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Wednesday, 26 January 2011

Woody Alan Syndrome: The Overfunctioning Wife and The Underfunctioning Husband

Written by  Sherri Mandell

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Mona and Phil are both in their late 30's. They have three children. Phil is an advertising executive and Mona works part time as an atrium landscape artist. This drama depicts a classic marriage: while at home with the family, Phil underfunctions, while Mona overfunctions.

Mona: You said that you would be home tomorrow afternoon.

Phil: They changed the time of the presentation.

Mona: Don't you have anything to say about it? You were supposed to take care of the kids.

Phil: Call a babysitter.

Mona: Phil, all of the babysitters are asleep now. It's midnight. Why didn't you tell me earlier?

Phil: I forgot.

Mona: How can you be so inconsiderate? I'm supposed to be meeting with Ken about the account with the Marriott. I've been working on this for three months.

Phil: How about calling Mrs. Cronin?

Mona: Woody Alan syndrome.

Phil: What are you talking about?

Mona: You're suffering from it. When they asked him the name of his pediatrician and his kids' after-school activities, he didn't know. That's why they gave the kid to Mia.

Phil: Come on.

Mona: Mrs. Cronin hasn't been here in two months. Where have you been?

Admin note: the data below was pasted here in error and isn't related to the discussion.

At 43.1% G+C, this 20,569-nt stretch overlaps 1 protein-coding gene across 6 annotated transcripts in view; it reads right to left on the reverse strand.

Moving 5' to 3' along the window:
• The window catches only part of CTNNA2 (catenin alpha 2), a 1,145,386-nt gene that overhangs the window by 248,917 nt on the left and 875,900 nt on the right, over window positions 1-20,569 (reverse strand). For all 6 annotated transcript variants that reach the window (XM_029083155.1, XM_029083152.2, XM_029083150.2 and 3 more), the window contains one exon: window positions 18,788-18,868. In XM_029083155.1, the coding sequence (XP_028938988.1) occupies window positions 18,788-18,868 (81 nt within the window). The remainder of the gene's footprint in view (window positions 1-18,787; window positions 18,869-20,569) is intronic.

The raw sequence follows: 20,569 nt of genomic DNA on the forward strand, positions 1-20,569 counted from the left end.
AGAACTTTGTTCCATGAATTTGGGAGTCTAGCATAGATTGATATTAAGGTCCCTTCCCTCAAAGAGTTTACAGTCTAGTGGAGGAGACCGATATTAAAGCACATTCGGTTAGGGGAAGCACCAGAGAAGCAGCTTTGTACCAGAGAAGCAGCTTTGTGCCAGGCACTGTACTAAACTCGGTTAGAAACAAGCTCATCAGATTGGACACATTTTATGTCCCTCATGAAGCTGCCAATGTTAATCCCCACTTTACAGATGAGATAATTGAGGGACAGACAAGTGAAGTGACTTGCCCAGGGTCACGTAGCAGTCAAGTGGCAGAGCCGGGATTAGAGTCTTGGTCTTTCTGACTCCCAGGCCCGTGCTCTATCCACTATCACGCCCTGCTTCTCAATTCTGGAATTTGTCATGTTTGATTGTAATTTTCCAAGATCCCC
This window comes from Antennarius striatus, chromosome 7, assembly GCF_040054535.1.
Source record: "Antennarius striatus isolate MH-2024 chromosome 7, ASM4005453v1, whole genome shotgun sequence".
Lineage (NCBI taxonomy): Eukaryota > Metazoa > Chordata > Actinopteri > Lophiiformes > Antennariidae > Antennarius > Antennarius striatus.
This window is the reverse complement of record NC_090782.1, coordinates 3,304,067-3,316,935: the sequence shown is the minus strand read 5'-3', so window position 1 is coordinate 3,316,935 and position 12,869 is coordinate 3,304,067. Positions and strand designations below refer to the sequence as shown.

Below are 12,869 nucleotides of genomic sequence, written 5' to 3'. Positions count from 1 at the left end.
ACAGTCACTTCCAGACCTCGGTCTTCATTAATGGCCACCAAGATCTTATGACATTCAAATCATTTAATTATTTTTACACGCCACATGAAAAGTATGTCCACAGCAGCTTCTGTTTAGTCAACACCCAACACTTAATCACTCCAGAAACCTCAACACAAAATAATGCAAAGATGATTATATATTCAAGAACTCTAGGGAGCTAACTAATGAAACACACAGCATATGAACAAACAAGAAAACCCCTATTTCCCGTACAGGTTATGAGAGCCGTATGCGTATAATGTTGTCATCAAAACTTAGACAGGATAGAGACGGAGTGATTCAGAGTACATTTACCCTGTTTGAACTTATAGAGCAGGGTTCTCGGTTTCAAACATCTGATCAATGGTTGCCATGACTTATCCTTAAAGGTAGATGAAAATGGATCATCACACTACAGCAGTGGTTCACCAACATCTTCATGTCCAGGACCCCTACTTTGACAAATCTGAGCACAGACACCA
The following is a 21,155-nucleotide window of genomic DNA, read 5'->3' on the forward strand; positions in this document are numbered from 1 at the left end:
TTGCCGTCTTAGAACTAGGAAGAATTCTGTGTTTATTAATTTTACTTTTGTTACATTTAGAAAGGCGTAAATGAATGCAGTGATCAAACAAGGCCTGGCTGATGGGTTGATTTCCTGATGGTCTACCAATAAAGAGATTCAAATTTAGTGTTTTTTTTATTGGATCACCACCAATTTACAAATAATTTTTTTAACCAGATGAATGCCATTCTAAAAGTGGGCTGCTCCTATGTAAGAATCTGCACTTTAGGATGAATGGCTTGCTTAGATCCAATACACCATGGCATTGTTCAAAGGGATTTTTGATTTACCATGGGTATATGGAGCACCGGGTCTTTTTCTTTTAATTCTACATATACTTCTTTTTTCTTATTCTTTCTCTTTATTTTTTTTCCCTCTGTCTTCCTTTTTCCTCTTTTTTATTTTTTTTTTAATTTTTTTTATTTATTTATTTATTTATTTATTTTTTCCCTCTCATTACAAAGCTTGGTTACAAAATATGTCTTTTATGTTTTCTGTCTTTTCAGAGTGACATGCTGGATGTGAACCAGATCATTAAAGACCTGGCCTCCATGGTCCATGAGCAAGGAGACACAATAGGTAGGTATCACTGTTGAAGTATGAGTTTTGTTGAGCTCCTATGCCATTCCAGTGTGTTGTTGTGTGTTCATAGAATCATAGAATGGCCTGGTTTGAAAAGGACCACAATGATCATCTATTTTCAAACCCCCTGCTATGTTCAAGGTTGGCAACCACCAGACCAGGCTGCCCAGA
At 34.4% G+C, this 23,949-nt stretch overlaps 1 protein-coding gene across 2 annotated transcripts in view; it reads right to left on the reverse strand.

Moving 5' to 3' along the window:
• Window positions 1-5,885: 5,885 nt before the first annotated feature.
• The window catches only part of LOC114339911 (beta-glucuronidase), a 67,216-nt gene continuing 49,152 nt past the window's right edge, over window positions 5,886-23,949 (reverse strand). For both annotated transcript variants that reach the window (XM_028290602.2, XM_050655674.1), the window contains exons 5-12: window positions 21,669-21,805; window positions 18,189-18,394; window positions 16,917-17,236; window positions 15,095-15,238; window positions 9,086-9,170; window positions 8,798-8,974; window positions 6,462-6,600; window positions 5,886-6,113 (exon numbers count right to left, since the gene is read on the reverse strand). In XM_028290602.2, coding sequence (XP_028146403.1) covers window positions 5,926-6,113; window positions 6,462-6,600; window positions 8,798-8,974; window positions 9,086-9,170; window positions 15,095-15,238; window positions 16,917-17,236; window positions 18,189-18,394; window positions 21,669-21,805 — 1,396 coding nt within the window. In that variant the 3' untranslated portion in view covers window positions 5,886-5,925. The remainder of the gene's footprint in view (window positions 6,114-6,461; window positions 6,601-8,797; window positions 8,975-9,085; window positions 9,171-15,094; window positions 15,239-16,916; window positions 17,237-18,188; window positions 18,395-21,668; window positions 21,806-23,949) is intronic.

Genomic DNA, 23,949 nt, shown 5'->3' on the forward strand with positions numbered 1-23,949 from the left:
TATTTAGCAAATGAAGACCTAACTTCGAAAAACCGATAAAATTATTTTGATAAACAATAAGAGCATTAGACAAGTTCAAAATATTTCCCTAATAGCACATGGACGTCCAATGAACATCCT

Phil: You never told me.

Mona: I told you. I told you she was in the hospital.

Phil: I don't remember.

Mona: You don't listen to me.

Phil: Well, you talk to me when I'm in the middle of doing other things.

Mona: That's what you do -- get on the computer or watch TV and disappear.

Phil: Stop shrieking. You're gonna wake up the kids.

Mona: I'm tired of keeping things together. I have no sitter and I have a big meeting and you let me down.

Phil: I'm sorry.

Mona: I don't understand why I have to be on call all the time. The kid is sick. Mom takes over. The washing machine needs to be fixed -- Mom needs to stay home. You have to shoulder some of this.

Phil: Mona, your job is part time. I'm the one who brings home the real money.

Mona: Just because you make more money doesn't mean my job isn't serious.

Phil: Fine I'll miss the conference and the chance for a $40,000 account so you can meet with Ken about what color plants they're going to have in the lobby. Come on, Mona. Get real.

Mona: Can't you at least be responsible? Can't you tell me beforehand? Can't you take equal partnership here?

Phil: Equal partnership. You stayed home and went to your aerobics classes while I put in all this time building a business.

Mona: I took care of little kids.

Phil: You had it easy. You find a way to cope with this. Call somebody in the morning.

Mona: Why don't you? You're the one who messed up.

Phil: I'm not calling some teenage girl at 7:30 in the morning. Give it a rest, Mona. Get off of my back.

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Last modified on Monday, 16 January 2012 18:56
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Sherri Mandell

Sherri Mandell

Sherri Mandell has a Master's degree in Creative Writing and has taught writing at the University of Maryland and Penn State University. She is the author of the book Writers of the Holocaust. She has written articles for the Washington Post. She is married with four children

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